Do you feel the urge to post pro-terrorism propaganda often?

Link to comment
Share on other sites

1 hour ago, -1=e^ipi said:

I think that people should be allowed to discuss the merits of terrorism in a free society. Short of direct incitement to violence, it should be allowed.

The best way to counter bad ideas is more speech, not censorship.

Are you volunteering to be the first one killed when some Muslim loser is influenced by this promotion of terrorism and starts stabbing people at random or running them over?

You know, it's illegal to shout fire in a crowded theater even though someone else can quietly say "But there's no fire". It's not a point of discussion. To promote terrorism is to promote murder. Period. It's not something that can be engaged with an intellectual argument, especially when the appeal is generally based on religion.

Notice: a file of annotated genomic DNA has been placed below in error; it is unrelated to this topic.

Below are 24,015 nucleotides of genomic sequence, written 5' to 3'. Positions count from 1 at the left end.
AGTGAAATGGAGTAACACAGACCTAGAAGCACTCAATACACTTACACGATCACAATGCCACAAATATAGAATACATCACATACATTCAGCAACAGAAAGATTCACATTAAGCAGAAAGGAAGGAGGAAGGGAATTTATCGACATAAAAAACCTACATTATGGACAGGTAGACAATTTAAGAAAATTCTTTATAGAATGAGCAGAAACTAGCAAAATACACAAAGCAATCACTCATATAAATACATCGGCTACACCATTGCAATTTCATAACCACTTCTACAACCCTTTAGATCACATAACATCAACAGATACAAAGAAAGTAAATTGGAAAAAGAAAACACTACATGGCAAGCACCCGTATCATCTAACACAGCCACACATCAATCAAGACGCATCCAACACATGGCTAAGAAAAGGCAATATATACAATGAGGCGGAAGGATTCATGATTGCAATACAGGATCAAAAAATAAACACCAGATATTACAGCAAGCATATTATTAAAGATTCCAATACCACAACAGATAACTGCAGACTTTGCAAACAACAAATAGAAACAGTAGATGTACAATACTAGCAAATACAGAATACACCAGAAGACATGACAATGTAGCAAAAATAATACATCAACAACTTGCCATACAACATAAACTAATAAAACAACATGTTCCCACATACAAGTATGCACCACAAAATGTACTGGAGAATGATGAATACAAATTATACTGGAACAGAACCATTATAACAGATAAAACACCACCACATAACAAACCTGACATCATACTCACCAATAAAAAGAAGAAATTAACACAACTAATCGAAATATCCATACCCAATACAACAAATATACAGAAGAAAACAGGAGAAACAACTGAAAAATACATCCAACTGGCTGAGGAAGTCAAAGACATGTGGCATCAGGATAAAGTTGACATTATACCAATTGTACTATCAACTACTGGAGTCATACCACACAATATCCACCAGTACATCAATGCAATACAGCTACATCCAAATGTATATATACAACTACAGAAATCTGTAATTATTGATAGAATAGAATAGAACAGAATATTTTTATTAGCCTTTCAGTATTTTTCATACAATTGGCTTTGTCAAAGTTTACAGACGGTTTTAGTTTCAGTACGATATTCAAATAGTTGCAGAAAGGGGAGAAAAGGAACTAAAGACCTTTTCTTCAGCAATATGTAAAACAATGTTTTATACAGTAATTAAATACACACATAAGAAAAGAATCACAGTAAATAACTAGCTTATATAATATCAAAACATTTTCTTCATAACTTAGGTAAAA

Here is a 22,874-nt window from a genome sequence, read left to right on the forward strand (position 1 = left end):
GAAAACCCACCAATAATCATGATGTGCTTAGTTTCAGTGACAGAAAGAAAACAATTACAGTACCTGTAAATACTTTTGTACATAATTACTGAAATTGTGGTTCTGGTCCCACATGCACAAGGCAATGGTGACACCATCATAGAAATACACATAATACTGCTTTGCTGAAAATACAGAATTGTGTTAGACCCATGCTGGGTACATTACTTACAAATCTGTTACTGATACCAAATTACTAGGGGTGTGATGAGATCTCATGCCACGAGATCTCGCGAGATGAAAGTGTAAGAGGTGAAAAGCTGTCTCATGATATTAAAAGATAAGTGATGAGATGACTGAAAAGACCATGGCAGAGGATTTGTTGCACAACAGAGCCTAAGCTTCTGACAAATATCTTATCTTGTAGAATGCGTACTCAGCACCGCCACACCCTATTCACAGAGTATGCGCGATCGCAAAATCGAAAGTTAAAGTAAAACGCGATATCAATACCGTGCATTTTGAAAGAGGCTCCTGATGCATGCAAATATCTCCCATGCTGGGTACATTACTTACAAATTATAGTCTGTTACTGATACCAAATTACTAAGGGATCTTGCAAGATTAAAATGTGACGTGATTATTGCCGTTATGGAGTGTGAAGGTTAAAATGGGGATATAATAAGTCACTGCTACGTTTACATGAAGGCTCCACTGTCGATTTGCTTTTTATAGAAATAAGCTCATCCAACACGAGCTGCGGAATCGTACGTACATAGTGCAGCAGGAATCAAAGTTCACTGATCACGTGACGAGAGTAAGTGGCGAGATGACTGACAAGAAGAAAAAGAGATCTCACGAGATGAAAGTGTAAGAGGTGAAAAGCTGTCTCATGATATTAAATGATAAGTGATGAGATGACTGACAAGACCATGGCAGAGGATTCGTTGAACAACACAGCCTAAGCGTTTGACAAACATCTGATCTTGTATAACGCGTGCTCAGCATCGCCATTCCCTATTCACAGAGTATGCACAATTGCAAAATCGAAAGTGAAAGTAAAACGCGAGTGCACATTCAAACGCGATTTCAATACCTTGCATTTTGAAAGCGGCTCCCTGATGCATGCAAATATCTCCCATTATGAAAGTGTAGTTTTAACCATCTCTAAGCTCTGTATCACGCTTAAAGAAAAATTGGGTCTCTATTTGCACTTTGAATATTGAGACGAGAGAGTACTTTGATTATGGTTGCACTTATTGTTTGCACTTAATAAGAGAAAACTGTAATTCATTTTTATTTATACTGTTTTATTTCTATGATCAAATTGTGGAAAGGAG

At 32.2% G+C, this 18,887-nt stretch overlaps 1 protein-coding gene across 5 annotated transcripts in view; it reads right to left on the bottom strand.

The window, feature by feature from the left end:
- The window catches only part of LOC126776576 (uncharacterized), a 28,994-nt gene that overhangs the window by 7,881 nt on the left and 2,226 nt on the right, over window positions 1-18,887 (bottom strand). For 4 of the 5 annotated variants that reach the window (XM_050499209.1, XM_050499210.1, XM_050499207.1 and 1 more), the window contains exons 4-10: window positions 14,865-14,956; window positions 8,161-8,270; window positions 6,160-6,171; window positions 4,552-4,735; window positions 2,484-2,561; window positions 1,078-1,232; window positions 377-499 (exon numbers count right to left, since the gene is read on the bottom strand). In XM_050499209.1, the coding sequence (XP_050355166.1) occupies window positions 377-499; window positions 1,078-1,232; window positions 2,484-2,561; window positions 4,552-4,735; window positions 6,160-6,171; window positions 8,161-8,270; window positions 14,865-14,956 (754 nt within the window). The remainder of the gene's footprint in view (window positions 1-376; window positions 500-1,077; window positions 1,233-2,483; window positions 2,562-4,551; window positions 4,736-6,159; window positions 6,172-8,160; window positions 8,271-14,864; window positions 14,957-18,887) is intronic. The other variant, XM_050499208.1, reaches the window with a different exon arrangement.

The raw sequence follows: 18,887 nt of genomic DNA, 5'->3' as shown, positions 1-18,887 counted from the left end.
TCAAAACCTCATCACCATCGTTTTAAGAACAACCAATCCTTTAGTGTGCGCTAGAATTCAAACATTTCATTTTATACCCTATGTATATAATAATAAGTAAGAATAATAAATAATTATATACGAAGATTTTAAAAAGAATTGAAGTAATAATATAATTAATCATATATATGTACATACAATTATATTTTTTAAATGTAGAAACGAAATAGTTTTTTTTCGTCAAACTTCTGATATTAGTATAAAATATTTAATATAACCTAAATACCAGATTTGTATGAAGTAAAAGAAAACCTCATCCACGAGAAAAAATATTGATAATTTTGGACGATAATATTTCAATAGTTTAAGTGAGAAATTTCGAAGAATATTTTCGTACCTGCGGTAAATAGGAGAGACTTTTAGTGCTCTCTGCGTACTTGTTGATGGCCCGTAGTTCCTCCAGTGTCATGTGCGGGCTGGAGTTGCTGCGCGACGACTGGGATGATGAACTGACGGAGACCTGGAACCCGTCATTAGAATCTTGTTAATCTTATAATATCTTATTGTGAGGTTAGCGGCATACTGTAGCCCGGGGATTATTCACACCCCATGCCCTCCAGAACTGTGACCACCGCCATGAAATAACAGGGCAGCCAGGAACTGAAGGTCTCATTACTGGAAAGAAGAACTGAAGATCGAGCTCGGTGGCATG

• Like 2
Link to comment
Share on other sites

1 hour ago, Argus said:

Are you volunteering to be the first one killed when some Muslim loser is influenced by this promotion of terrorism and starts stabbing people at random or running them over?

No, but I'll support the right of Muslim Imams to advocate for the death of Atheists and the right to pray to Allah to kill me.

 

1 hour ago, Argus said:

You know, it's illegal to shout fire in a crowded theater even though someone else can quietly say "But there's no fire". It's not a point of discussion.

That's an issue of fraud. Advocacy of death of other groups of people isn't fraud.